When your business starts to evolve and grow, this should be cause for celebration! But often the challenges of managing a growing team can quickly become time consuming, confusing and a drain on precious resources.
Entrepreneurs are creative creatures, always buzzing with ideas and desperate to start brainstorming. Whereas managers are instinctively organised and skilled at pushing a team forward, these assets are rarely translatable to the owner as a company expands. When I found my business succeeding and requiring more manpower I found my time interrupted when automatically taking on the role of manager, too.
With a strong, fresh vision, the urge to micro-manage is normal. This concept was my passion, and trying to inspire the same enthusiasm into a team can be tough. And I’m not alone, many entrepreneurs struggle with this transition. Before you know it, you’ll be spending precious hours explaining your concept to new staff and possibly encountering difference of opinion, either between team members or even directly with yourself. And meanwhile, this is all time better spent expanding.
I started from scratch. Being the boss of a company is incredibly challenging and the top job changes as your company grows. Often, the boss will have started up their business as a one man show, creating the concept and then striving away to build their dream up into reality. These entrepreneurs like myself, who probably have countless all nighters and caffeine addictions to show for their time invested, are now finding themselves in charge of running their now successful business. And it should be cause for celebration! I watched my company grow from strength to strength and now it requires more manpower to meet up with the demand. It’s what I was dreaming of! But this turns entrepreneurs into managers, a role that requires a whole other skill set and motivation. And it often doesn’t work out.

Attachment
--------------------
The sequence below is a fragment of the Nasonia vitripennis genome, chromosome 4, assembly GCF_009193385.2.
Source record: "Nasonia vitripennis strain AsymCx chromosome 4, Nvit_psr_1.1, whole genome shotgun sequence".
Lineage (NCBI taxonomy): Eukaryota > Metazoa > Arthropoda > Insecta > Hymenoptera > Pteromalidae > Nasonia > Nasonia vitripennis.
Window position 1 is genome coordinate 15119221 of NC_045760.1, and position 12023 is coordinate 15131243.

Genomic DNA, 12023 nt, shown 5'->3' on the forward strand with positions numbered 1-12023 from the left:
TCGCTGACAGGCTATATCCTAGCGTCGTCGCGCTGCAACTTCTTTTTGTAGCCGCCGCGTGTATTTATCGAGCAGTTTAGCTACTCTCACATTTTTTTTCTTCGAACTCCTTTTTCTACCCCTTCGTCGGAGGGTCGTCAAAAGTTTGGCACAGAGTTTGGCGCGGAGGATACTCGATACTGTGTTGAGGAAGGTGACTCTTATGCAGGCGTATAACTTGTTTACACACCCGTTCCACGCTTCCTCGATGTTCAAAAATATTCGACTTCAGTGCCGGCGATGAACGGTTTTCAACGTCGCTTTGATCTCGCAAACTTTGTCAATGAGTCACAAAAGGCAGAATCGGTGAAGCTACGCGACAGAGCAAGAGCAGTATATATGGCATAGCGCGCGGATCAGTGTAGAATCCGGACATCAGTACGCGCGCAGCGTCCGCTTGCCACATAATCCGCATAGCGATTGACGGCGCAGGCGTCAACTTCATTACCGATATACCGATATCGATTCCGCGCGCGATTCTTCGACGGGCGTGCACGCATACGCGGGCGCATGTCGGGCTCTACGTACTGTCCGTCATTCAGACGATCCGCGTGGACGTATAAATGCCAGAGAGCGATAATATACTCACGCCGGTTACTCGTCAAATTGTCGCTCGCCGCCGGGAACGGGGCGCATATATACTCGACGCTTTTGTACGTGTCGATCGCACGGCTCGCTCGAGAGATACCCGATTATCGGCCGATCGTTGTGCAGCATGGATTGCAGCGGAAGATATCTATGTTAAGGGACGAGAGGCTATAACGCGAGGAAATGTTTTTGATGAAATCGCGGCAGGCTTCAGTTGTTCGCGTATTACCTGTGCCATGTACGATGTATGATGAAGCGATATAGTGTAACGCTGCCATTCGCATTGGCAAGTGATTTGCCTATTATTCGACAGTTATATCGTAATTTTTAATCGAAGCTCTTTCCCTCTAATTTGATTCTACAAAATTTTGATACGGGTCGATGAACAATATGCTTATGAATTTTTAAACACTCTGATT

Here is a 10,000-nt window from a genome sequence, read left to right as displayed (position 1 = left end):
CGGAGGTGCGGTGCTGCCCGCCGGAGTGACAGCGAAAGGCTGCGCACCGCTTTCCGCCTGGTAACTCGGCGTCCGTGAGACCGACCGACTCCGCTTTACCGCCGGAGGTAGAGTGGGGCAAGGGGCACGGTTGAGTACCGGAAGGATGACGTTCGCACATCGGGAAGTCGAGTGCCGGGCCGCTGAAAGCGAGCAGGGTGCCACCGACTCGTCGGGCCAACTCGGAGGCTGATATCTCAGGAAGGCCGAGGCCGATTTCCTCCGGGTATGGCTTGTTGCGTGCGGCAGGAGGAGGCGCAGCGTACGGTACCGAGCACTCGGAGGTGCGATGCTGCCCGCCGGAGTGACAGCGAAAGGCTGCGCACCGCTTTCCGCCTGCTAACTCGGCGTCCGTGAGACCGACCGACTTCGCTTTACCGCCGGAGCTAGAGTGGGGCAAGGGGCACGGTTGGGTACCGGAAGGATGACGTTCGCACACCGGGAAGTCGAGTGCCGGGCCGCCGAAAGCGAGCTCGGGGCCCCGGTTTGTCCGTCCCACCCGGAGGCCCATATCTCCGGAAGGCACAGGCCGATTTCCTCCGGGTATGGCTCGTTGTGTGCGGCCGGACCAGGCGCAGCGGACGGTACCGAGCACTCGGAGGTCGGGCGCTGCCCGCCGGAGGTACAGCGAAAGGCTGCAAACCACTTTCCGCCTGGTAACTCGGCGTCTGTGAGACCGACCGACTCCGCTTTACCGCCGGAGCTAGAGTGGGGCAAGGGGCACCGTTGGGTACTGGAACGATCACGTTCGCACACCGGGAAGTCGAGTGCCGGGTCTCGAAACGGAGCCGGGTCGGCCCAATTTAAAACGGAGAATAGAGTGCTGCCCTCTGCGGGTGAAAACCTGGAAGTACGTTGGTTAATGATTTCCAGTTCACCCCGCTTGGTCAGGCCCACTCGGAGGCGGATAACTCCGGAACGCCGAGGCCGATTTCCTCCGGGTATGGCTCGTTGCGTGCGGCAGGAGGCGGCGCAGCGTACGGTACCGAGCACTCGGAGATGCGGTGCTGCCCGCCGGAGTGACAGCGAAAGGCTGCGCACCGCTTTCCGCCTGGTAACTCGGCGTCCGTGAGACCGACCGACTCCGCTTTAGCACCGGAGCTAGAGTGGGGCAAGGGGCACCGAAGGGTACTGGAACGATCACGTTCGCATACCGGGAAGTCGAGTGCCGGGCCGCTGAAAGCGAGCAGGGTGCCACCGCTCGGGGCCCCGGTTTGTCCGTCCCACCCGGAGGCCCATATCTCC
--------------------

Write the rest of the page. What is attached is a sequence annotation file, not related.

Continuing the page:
It’s unlikely to find a manager that has risen up the ranks in a larger company and won a managerial role, and are therefore found out of their comfort zone when their business grows and they find themselves in charge of a team. It’s the last thing you want! Having to deal with the blame culture and disputes that a running a team can present. Time better spent finding an international market for your product or increasing your contacts.
The same issue spreads across the board. Not one entrepreneur, especially myself, would say that they started a business because their dream was to be a manager. Usually we’re impatient visionaries with an urge to create something niche or novel, to do it better than what’s already on offer from our competitors. We aren’t conformists, we’re mavericks with a thirst to innovate. My attention to detail was a snag when my company started growing and I could no longer inspect every aspect of my dream. But giving your existing team more ownership of their roles and asking them to take the lead on certain aspects of your business can feel like you’re losing control. Unless you are blessed with a team you fully and completely trust, who are 100% involved and inspired, it’s difficult to detach.
Now let’s face it, your employees have to be nice to you, it’s in their interests. But your customers don’t, and poor management leads to a substandard experience for your user, with the blame pointed all over the place. Here’s the important thing – my customers don’t care who’s fault it was if they feel let down. They expect exceptional service, and that’s great, because it’s what I do! And instead of accepting mediocrity, they’ve come to me. Fantastic. But what happens when it all goes wrong? No one can be right all of the time so where so we stand when we encounter our first disappointments in an expanding business?
Annoyingly, studies show that most customers won’t even bother complaining directly. They’ll just quietly slip away and go to your competitor, rolling their eyes at their friends about you and your business on the way. And you may never know, that’s the scary thing! I’m not going to get a hand written letter from them explaining why they’ve gone. They’re just off. Not their problem. But it will be mine, if I can’t figure out where in the chain things went wrong. An easy task for an experienced Man-Manager, but makes an entrepreneurs head go a little fuzzy.
Knowing and loving your product is key to keeping you customers happy and returning. So creating a culture where a team is customer-centric is essential. They should know why their customer has come to you, what they need and be confident, excited almost, to be able to deliver. They have to love what they do, and what they’re selling. Otherwise it just won’t work.
So encourage them to take a look in from the outside, become the customer for a day and actually use your service, and you’ll create a far more dynamic approach to your clients.